The digital technology provides people a more easily and faster way to access media content, pushing media convergence to get further to interactive with customers across multiple platforms. It turns out that increased the intimacy between producers and customers in a way.
According to Jenkins pointed out that digital media convergence:
“rather than talking about media producers and consumers s occupying separate roles, we might now see them as participants who interact with each other according to a new set of rules that none of us fully understands”.
(Jenkins, 2006, 212)
Specifically speaking, for example, for those Harry potter fans, not only they can access the films through smartphone or computer to watch it again and again and again. Also, they can become a more active way to interact with Harry Potter, for example, by download the Fandom Community App to communicate with other fans, to discuss Harry Potter making the media content getting circulation in the active way (Jenkins,2015). Through crossing multiple media system to fit in contemporary consumers with socially connected.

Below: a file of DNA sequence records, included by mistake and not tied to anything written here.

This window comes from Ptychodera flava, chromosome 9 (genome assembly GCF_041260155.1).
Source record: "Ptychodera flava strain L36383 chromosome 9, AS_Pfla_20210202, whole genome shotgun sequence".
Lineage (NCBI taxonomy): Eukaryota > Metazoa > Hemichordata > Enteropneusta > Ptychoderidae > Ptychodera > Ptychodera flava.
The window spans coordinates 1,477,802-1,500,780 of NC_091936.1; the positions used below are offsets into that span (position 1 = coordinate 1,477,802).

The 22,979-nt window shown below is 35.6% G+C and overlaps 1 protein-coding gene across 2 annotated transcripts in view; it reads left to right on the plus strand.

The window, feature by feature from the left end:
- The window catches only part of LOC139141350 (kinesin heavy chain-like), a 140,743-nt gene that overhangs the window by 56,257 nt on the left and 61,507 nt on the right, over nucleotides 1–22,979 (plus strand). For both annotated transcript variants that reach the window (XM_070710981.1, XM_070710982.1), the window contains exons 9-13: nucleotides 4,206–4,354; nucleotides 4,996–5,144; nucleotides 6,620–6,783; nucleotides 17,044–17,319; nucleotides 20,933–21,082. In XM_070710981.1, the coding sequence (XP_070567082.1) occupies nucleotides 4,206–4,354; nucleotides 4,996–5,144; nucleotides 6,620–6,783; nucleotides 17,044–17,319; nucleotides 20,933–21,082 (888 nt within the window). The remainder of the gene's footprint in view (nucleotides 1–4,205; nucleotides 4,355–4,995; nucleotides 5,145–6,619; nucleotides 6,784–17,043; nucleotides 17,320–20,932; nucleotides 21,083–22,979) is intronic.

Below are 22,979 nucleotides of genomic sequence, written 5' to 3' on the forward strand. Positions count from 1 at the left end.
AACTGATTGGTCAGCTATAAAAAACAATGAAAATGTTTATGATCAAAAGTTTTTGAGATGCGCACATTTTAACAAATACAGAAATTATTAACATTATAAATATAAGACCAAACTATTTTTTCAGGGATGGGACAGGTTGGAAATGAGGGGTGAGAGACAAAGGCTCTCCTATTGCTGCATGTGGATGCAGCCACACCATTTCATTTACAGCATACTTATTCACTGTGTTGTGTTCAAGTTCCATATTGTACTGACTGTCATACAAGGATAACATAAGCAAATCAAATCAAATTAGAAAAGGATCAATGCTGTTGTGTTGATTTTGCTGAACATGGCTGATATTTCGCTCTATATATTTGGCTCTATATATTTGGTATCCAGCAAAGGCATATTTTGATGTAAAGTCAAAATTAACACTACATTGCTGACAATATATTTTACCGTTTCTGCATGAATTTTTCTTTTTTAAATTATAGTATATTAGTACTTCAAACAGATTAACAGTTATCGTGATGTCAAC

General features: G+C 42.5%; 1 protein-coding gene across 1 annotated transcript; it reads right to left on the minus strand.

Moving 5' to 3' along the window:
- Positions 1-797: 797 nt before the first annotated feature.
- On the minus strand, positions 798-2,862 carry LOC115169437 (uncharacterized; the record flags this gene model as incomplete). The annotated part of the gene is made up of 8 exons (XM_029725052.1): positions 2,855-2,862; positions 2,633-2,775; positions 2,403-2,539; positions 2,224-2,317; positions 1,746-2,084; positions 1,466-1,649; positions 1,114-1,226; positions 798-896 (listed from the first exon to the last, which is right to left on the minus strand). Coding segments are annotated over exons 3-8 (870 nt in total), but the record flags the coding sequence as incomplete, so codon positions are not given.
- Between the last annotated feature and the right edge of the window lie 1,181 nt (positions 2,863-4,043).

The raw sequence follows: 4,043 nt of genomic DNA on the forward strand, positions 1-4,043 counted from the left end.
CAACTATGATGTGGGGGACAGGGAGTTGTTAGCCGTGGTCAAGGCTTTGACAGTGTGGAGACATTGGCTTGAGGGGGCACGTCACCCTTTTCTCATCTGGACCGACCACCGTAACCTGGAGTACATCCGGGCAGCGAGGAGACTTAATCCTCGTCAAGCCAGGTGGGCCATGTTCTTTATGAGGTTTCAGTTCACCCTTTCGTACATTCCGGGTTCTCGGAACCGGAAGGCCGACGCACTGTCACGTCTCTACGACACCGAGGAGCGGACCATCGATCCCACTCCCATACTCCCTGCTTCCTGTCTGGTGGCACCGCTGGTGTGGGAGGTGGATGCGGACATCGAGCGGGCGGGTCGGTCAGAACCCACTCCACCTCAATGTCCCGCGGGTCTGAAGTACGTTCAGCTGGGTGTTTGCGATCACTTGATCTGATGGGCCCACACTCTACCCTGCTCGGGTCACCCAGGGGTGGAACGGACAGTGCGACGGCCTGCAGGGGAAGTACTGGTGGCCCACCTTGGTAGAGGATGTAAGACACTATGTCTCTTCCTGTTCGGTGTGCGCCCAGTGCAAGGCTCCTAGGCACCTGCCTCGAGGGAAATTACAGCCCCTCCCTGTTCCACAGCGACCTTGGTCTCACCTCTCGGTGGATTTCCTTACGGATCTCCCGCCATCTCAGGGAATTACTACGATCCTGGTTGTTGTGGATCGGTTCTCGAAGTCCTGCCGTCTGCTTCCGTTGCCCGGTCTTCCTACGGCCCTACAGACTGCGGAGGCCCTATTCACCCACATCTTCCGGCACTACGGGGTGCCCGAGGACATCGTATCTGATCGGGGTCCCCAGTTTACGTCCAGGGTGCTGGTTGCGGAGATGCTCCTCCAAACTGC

In addition, another example of intimacy is the new forms of contemporary media, such as 3D cinema, augmented reality, virtual reality and so on, which is the way that makes customers feel more close and immediacy. For example, virtual reality, you can put on the specially designed glasses on, to sense the virtual world that is designed to see the ‘real situation’ you are feeling with, such as the experiences of the universe.
Hence, by engaging with old media content, technology as a vehicle to transformed into the media resources makes sense to people’s life, more easily and interactive to connect with customers.
Henry Jenkins (2008) “Searching for the Origami Unicorn: The Matrix and Transmedia Storytelling in: Convergence Culture: Where Old Media and New Media Collide. New York: New York University Press, 93-130.
Jenkins, Henry. ““Cultural acupuncture”: Fan activism and the Harry Potter alliance.” Popular Media Cultures. Palgrave Macmillan UK, 2015. 206-229.